A state charter school that was founded by the city of Brookhaven is planning to make its permanent home in Chamblee that will likely include a name change to simply The Innovation Academy.
Brookhaven Innovation Academy board members announced Sept. 27 at a community event at Oglethorpe University that the state charter school has 2.5 acres at 3031 Shallowford Road under contract. Plans are to build a K-8 school on the site and open it no later than August 2019.
BIA is still going through due diligence on the property, but board member Adam Caskey said letting parents the board’s plans early in the process and despite it not being a done deal was part of being transparent about the process.
“We committed to open and honest communication on this issue,” he said. “We understand the emotion involved.”
The news was greeted by applause from the crowd.
Total cost of the property is $1.375 million, Caskey said, but only $500,000 is needed by Nov. 6 as a down payment.
A fundraiser started in July has already raised $150,000 and a metro Atlanta foundation has agreed to a matching grant of $175,000, meaning families need to raise $175,000 by the Nov. 6 deadline, board members said. Board members declined to name the foundation making the matching grant.
The property is located between I-85 and Buford Highway and adjacent to the 6-acre Dynamo Swim Center. DeKalb tax records show the property is zoned office institution.
Changing the name of the school is likely. Board Chair Jennifer Langley said she has registered The Innovation Academy with the state and the board will be soon taking a vote on the potential name change.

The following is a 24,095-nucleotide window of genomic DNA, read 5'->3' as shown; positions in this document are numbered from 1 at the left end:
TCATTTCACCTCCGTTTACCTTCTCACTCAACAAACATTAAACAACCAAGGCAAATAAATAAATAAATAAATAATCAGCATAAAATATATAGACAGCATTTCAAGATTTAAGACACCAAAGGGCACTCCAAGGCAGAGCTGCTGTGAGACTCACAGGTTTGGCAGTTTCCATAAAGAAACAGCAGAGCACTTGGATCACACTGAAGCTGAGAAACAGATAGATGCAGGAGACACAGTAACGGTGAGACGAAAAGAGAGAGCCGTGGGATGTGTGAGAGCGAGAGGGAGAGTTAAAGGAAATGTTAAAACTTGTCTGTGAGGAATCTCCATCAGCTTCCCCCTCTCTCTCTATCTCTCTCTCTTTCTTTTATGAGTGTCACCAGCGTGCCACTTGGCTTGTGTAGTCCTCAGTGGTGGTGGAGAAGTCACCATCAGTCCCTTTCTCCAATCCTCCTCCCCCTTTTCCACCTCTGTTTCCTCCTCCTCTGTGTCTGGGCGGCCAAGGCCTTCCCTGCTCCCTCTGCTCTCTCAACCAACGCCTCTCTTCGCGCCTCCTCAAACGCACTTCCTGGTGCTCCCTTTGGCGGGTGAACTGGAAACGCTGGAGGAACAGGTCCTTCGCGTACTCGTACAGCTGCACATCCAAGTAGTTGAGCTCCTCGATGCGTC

Caskey praised the city of Chamblee for helping BIA in the process of finding land and working with the board to bring the school to the city that neighbors Brookhaven.
“Frankly I’ve been blown away by the city leadership and its vision for the future,” he said.
Chamblee City Councilmember Tom Hogan was on hand to welcome the school.
“We couldn’t be more excited for the school to come to a part of town that needs it,” he said. “Welcome to Chamblee.”
Brookhaven Councilmember Bates Mattison, who was chair of the BIA’s board when it was it was approved by the State Charter Schools Commission in 2015 and served for a time as its executive director, said he was happy for BIA and the city of Chamblee.
“This is a huge step in [BIA’s] journey … and I’m also very happy for the city of Chamblee and the citizens in the area who will benefit from the great school the city of Brookhaven created,” he said in an interview after the meeting.
An outside lawyer cleared Mattison to be able work for BIA and serve on the council, but he later resigned the post.
Mattison said he hopes the city of Brookhaven “sees this as a missed opportunity, but learns the value of a charter school and how it can transform an area.”
Mattison attended the Oglethorpe event, but left before a Q&A session in which Langley announced the likely name change. He said he was surprised to hear that and thought a name change would be a “horrible idea.”
“A name has tremendous value and the origins of the idea were created by the city of Brookhaven. The name is irrelevant,” he said. “But even me, who has tremendous passion and put blood, sweat and tears into the school should not be focused on the name. It’s never been about the name — it’s about the mission of the school.”
The state charter school opened last year in Norcross after not being able to find property in Brookhaven.